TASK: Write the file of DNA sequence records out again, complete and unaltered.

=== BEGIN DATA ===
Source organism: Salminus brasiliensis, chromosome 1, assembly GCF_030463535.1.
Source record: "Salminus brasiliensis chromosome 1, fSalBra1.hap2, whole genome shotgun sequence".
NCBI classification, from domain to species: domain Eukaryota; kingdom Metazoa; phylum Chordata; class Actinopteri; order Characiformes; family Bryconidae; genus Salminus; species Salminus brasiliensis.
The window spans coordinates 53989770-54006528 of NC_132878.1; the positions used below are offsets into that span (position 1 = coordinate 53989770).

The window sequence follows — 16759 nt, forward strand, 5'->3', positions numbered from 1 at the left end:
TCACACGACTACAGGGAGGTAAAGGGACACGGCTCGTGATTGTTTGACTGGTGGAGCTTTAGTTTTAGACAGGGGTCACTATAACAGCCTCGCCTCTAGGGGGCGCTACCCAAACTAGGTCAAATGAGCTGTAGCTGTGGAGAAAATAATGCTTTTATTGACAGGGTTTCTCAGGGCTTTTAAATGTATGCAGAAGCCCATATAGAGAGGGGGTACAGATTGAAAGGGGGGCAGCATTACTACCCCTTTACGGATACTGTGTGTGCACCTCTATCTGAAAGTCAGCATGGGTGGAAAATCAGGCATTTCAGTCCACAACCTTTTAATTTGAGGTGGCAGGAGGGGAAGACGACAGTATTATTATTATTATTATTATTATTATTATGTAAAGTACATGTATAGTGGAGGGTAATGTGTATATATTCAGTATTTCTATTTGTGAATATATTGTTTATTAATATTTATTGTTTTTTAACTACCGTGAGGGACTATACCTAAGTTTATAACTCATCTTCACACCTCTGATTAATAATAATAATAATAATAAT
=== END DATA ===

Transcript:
Source organism: Salminus brasiliensis, chromosome 1, assembly GCF_030463535.1.
Source record: "Salminus brasiliensis chromosome 1, fSalBra1.hap2, whole genome shotgun sequence".
NCBI classification, from domain to species: domain Eukaryota; kingdom Metazoa; phylum Chordata; class Actinopteri; order Characiformes; family Bryconidae; genus Salminus; species Salminus brasiliensis.
The window spans coordinates 53989770-54006528 of NC_132878.1; the positions used below are offsets into that span (position 1 = coordinate 53989770).

The window sequence follows — 16759 nt, forward strand, 5'->3', positions numbered from 1 at the left end:
TCACACGACTACAGGGAGGTAAAGGGACACGGCTCGTGATTGTTTGACTGGTGGAGCTTTAGTTTTAGACAGGGGTCACTATAACAGCCTCGCCTCTAGGGGGCGCTACCCAAACTAGGTCAAATGAGCTGTAGCTGTGGAGAAAATAATGCTTTTATTGACAGGGTTTCTCAGGGCTTTTAAATGTATGCAGAAGCCCATATAGAGAGGGGGTACAGATTGAAAGGGGGGCAGCATTACTACCCCTTTACGGATACTGTGTGTGCACCTCTATCTGAAAGTCAGCATGGGTGGAAAATCAGGCATTTCAGTCCACAACCTTTTAATTTGAGGTGGCAGGAGGGGAAGACGACAGTATTATTATTATTATTATTATTATTATTATGTAAAGTACATGTATAGTGGAGGGTAATGTGTATATATTCAGTATTTCTATTTGTGAATATATTGTTTATTAATATTTATTGTTTTTTAACTACCGTGAGGGACTATACCTAAGTTTATAACTCATCTTCACACCTCTGATTAATAATAATAATAATAATAAT